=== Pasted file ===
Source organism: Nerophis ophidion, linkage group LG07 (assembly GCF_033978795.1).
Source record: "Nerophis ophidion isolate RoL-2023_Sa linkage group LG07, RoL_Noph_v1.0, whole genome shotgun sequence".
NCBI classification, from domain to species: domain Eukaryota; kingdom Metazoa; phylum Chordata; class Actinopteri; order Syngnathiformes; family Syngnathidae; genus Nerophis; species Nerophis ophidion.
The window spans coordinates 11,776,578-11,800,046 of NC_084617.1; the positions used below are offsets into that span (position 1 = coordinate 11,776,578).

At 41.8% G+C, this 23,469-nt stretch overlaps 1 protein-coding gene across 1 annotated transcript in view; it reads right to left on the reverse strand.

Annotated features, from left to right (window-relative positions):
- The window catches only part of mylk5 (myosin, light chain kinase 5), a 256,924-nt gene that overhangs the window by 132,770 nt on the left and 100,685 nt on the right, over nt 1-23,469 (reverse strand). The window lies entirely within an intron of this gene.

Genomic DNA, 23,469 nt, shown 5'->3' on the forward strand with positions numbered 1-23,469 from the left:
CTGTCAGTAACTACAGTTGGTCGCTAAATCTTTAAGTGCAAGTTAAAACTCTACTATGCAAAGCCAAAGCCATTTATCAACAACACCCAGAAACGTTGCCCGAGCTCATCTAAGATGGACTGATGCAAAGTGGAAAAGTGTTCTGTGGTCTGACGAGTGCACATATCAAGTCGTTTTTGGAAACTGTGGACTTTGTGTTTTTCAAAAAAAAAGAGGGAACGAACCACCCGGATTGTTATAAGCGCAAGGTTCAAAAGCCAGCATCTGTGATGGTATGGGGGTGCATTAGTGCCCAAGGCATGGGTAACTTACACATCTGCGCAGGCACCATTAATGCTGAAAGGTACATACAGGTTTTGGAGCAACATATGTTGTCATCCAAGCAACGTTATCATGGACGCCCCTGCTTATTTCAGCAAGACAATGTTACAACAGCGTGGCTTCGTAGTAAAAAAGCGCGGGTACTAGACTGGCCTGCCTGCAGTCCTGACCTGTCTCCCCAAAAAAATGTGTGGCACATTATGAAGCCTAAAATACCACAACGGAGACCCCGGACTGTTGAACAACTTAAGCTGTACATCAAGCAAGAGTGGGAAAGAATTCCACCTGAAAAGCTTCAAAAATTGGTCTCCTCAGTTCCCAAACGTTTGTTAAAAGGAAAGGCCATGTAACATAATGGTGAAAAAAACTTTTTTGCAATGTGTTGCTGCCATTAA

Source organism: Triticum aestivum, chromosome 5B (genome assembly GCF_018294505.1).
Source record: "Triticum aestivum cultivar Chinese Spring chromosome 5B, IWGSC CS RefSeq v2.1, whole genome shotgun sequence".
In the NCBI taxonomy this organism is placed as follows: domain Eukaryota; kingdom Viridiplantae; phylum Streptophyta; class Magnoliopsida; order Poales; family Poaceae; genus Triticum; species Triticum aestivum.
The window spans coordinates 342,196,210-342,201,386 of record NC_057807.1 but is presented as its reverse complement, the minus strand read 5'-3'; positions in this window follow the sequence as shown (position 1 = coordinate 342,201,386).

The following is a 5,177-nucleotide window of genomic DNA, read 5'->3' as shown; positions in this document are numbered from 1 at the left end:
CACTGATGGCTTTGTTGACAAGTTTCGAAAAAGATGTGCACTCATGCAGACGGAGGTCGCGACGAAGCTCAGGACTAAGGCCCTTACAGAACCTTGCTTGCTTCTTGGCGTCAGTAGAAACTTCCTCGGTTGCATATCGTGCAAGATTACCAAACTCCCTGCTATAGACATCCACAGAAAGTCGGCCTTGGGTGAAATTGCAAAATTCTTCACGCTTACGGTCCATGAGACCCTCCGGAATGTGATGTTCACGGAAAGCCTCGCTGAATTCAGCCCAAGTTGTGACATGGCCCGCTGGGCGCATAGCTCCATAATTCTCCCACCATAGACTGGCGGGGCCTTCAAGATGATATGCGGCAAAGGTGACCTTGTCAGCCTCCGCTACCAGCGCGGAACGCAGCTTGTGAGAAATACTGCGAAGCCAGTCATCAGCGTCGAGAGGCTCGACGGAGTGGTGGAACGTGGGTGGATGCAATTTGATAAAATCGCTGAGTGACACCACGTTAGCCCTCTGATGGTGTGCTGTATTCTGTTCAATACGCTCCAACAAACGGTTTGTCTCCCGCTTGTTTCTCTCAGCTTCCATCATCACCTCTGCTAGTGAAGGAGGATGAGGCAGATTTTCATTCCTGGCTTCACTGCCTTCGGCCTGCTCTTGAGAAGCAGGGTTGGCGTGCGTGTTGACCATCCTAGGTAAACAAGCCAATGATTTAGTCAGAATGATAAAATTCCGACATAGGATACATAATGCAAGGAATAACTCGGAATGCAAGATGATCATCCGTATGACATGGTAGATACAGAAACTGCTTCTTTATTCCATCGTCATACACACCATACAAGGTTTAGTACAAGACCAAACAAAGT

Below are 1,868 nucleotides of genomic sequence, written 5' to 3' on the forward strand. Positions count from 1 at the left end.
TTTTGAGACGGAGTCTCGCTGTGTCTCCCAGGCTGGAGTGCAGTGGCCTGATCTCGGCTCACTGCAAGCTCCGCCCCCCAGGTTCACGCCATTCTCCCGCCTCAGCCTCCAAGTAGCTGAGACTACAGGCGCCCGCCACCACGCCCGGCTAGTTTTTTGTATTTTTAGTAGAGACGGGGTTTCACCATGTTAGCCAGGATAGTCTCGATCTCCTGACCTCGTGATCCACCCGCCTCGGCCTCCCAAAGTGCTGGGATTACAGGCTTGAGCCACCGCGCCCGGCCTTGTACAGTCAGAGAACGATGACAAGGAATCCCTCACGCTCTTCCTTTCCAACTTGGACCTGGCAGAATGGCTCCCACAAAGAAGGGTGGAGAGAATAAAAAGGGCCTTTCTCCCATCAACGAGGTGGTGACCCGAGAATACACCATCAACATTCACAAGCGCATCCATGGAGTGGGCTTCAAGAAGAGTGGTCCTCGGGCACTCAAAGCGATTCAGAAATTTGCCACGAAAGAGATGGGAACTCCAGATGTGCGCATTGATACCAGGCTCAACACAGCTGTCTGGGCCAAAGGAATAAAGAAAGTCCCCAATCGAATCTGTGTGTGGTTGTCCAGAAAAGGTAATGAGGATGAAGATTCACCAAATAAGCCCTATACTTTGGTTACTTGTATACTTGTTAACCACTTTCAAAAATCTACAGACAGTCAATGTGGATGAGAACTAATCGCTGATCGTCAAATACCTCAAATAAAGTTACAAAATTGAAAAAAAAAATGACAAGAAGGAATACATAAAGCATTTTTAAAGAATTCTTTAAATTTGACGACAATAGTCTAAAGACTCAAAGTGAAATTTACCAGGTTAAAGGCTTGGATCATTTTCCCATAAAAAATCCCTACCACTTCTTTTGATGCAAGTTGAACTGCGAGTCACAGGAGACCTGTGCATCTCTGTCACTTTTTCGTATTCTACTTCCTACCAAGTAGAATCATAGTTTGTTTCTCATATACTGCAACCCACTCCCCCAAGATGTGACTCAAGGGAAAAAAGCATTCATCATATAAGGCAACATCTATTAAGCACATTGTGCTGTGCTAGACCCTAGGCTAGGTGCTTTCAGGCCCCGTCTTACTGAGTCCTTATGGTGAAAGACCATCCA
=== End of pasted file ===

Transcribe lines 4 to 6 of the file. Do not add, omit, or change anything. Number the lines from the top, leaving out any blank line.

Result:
The window spans coordinates 11,776,578-11,800,046 of NC_084617.1; the positions used below are offsets into that span (position 1 = coordinate 11,776,578).

At 41.8% G+C, this 23,469-nt stretch overlaps 1 protein-coding gene across 1 annotated transcript in view; it reads right to left on the reverse strand.

Annotated features, from left to right (window-relative positions):